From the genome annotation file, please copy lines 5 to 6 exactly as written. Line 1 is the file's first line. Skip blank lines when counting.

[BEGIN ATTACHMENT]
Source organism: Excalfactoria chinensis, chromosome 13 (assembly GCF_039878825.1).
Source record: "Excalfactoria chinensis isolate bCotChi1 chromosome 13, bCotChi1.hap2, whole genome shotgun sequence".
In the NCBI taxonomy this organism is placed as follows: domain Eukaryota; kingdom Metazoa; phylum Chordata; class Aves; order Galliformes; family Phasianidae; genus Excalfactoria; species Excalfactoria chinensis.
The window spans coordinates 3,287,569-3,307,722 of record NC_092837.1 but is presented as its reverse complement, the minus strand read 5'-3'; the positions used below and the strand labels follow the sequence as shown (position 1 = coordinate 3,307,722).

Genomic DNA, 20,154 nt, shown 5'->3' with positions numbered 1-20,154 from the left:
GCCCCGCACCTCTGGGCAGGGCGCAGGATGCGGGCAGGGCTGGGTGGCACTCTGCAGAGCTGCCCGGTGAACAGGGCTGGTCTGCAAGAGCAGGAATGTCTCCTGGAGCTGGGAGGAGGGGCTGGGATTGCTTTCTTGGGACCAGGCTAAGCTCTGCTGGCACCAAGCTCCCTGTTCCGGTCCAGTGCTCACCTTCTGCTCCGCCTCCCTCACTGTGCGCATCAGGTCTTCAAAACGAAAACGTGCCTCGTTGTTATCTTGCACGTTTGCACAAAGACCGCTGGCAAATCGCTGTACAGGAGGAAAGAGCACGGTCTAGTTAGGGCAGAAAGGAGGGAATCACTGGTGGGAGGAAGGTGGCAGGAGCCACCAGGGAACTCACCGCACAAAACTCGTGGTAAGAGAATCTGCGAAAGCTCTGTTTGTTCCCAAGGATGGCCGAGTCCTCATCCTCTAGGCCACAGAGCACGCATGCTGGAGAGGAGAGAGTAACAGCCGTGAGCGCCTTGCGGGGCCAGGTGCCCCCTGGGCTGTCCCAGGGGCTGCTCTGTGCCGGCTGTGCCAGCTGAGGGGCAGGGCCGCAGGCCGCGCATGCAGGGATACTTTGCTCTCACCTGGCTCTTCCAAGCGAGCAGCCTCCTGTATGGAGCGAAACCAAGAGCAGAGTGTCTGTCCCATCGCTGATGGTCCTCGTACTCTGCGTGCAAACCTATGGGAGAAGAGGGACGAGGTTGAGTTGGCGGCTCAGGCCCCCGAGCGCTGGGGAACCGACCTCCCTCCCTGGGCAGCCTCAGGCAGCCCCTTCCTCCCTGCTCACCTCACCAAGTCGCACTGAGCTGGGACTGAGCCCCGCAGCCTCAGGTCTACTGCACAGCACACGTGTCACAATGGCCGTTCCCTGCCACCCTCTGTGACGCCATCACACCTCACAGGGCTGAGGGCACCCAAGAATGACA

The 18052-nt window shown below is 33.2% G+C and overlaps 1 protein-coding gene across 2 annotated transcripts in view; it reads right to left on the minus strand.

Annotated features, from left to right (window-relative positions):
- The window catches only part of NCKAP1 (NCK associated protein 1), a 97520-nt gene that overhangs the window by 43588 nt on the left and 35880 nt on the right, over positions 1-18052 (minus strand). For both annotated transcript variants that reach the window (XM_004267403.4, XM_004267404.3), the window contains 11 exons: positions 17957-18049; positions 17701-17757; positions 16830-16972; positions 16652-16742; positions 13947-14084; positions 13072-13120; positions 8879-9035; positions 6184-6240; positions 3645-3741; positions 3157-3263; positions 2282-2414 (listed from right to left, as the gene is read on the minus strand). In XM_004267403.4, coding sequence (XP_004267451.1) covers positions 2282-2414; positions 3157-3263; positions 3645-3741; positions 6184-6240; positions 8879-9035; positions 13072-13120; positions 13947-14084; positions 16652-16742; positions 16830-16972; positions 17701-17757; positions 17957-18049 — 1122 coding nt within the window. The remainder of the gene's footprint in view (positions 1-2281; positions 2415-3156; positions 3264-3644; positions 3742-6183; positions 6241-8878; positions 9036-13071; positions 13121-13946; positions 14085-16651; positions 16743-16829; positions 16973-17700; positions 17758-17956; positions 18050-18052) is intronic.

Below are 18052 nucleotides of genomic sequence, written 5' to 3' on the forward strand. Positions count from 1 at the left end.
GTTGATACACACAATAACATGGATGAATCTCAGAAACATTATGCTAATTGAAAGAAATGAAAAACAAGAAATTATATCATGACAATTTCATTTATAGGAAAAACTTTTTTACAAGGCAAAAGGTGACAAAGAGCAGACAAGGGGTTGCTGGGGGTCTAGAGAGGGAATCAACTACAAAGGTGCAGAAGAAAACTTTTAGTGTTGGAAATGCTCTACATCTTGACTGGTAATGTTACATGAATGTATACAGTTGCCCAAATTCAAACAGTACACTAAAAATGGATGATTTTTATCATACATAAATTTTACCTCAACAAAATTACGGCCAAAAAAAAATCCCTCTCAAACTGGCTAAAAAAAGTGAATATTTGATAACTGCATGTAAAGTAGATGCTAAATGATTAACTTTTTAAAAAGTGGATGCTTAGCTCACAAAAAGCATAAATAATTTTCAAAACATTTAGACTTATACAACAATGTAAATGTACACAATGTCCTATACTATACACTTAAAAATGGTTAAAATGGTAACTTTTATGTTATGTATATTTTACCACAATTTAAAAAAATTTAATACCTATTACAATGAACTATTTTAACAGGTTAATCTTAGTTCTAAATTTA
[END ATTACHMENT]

Genomic DNA, 20,154 nt, shown 5'->3' with positions numbered 1-20,154 from the left:
GCCCCGCACCTCTGGGCAGGGCGCAGGATGCGGGCAGGGCTGGGTGGCACTCTGCAGAGCTGCCCGGTGAACAGGGCTGGTCTGCAAGAGCAGGAATGTCTCCTGGAGCTGGGAGGAGGGGCTGGGATTGCTTTCTTGGGACCAGGCTAAGCTCTGCTGGCACCAAGCTCCCTGTTCCGGTCCAGTGCTCACCTTCTGCTCCGCCTCCCTCACTGTGCGCATCAGGTCTTCAAAACGAAAACGTGCCTCGTTGTTATCTTGCACGTTTGCACAAAGACCGCTGGCAAATCGCTGTACAGGAGGAAAGAGCACGGTCTAGTTAGGGCAGAAAGGAGGGAATCACTGGTGGGAGGAAGGTGGCAGGAGCCACCAGGGAACTCACCGCACAAAACTCGTGGTAAGAGAATCTGCGAAAGCTCTGTTTGTTCCCAAGGATGGCCGAGTCCTCATCCTCTAGGCCACAGAGCACGCATGCTGGAGAGGAGAGAGTAACAGCCGTGAGCGCCTTGCGGGGCCAGGTGCCCCCTGGGCTGTCCCAGGGGCTGCTCTGTGCCGGCTGTGCCAGCTGAGGGGCAGGGCCGCAGGCCGCGCATGCAGGGATACTTTGCTCTCACCTGGCTCTTCCAAGCGAGCAGCCTCCTGTATGGAGCGAAACCAAGAGCAGAGTGTCTGTCCCATCGCTGATGGTCCTCGTACTCTGCGTGCAAACCTATGGGAGAAGAGGGACGAGGTTGAGTTGGCGGCTCAGGCCCCCGAGCGCTGGGGAACCGACCTCCCTCCCTGGGCAGCCTCAGGCAGCCCCTTCCTCCCTGCTCACCTCACCAAGTCGCACTGAGCTGGGACTGAGCCCCGCAGCCTCAGGTCTACTGCACAGCACACGTGTCACAATGGCCGTTCCCTGCCACCCTCTGTGACGCCATCACACCTCACAGGGCTGAGGGCACCCAAGAATGACA